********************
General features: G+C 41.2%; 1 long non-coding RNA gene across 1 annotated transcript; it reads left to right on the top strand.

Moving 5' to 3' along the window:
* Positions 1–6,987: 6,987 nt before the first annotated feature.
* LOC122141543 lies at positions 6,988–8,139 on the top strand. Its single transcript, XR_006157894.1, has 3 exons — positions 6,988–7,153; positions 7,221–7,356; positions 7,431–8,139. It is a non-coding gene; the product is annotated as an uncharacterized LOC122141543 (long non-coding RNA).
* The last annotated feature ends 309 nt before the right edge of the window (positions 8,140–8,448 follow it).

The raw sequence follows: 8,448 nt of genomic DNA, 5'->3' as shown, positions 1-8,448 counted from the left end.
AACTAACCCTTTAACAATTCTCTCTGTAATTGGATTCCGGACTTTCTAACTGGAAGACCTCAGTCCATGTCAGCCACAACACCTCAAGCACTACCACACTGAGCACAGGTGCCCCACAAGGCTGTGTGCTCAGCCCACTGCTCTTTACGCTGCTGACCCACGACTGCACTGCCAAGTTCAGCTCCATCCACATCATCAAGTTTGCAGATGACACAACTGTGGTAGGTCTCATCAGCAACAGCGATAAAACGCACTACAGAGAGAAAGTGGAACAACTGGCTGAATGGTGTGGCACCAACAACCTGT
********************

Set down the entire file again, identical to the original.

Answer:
General features: G+C 41.2%; 1 long non-coding RNA gene across 1 annotated transcript; it reads left to right on the top strand.

Moving 5' to 3' along the window:
* Positions 1–6,987: 6,987 nt before the first annotated feature.
* LOC122141543 lies at positions 6,988–8,139 on the top strand. Its single transcript, XR_006157894.1, has 3 exons — positions 6,988–7,153; positions 7,221–7,356; positions 7,431–8,139. It is a non-coding gene; the product is annotated as an uncharacterized LOC122141543 (long non-coding RNA).
* The last annotated feature ends 309 nt before the right edge of the window (positions 8,140–8,448 follow it).

The raw sequence follows: 8,448 nt of genomic DNA, 5'->3' as shown, positions 1-8,448 counted from the left end.
AACTAACCCTTTAACAATTCTCTCTGTAATTGGATTCCGGACTTTCTAACTGGAAGACCTCAGTCCATGTCAGCCACAACACCTCAAGCACTACCACACTGAGCACAGGTGCCCCACAAGGCTGTGTGCTCAGCCCACTGCTCTTTACGCTGCTGACCCACGACTGCACTGCCAAGTTCAGCTCCATCCACATCATCAAGTTTGCAGATGACACAACTGTGGTAGGTCTCATCAGCAACAGCGATAAAACGCACTACAGAGAGAAAGTGGAACAACTGGCTGAATGGTGTGGCACCAACAACCTGT